The Cranmer Awards are an annual competition run by the Prayer Book Society to introduce young people to the 1662 Book of Common Prayer - the bedrock of the Anglican Church and said to be among the finest writing to be found anywhere.
Entrants from across the country read or recite a passage of their choice, 3-5 minutes in duration, from the Book of Common Prayer. Local heats are held around the country, and the winners of the heats go through to the National Final where competitors must recite their chosen passage by heart. Entrants are encouraged to ask a teacher or a priest for guidance on how to prepare for the Cranmer Awards.
There are two age groups: Juniors (11-14 years) and Seniors (15-18 years). To enter the Junior class you should be at least 11 but not yet 15 on 1st February next; senior class 15 but not yet 19 on 1st February next.
Ideally suited to pupils of English, drama or RE, the Cranmer Awards allow young people to experience the sheer magic of Cranmer's language.
Paddy Calow, Callum Duncan and Ellie Sloan all acquitted themselves with honours yesterday morning. Representing the School and competing against Norwich High School for Girls, Gresham’s and St Clements, the boys participated alongside fifteen other candidates in the Junior Class and were complimented for their voice projection skills. They both overcame nerves to follow celebrity judge Anne Robinson's advice to enjoy the complexities of Thomas Cranmer's language and to deliver it with appropriate use of pause and pace.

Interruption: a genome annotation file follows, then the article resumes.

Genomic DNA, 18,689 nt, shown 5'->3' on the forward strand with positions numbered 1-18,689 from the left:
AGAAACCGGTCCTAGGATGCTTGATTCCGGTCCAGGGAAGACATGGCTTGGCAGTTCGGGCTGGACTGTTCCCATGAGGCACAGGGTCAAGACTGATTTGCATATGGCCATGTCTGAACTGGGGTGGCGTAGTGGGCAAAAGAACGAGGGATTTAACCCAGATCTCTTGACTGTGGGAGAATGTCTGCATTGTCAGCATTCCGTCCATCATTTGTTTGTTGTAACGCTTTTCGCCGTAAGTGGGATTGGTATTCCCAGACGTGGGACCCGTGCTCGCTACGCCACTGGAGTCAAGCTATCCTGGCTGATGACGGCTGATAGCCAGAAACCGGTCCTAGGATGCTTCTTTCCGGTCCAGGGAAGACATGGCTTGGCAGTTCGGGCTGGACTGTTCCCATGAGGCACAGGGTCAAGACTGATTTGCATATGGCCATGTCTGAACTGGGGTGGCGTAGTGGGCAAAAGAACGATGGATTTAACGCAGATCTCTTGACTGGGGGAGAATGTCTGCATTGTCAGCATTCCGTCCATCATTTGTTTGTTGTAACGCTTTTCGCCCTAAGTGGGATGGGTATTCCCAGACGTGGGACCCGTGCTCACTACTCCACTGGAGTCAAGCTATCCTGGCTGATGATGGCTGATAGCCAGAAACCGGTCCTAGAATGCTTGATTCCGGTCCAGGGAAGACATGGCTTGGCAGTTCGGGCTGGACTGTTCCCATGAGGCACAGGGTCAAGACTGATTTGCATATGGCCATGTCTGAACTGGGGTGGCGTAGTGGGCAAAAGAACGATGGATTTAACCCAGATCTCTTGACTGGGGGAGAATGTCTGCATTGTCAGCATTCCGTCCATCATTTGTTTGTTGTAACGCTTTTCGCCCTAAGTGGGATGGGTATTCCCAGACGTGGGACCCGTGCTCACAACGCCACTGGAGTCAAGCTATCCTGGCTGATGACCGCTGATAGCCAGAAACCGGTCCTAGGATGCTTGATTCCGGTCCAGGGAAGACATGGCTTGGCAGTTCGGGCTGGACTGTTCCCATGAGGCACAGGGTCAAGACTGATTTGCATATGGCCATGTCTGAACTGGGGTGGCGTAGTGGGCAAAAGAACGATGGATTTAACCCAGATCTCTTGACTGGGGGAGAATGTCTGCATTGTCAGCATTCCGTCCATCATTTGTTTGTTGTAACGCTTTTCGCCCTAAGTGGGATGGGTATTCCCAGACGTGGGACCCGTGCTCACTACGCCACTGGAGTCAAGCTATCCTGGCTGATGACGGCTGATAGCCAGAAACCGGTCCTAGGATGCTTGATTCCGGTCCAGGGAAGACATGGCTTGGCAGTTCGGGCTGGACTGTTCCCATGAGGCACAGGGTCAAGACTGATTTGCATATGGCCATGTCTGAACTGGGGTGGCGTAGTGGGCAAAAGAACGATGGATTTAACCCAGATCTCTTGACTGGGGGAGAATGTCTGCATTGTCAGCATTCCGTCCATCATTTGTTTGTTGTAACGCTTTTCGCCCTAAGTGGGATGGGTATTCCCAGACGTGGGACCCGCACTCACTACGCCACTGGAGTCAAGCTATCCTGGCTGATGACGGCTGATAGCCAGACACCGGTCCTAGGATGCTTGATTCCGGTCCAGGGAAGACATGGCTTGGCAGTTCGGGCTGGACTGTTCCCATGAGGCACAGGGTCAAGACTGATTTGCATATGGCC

Ellie Sloan, returning from her competition debut last year, was awarded first place in the Senior Class and will be going forward to the National Finals at The Bishop's Old Palace in Worcester on 24 February 2018. For that event, she will present her choices from the Book of Common Prayer by heart and will be in the company of nineteen other regional finalists from all over the country. Anne Robinson commended Ellie for her ambition to become a theatre director and engaged her in a lively conversation about current West End trends during the coffee break.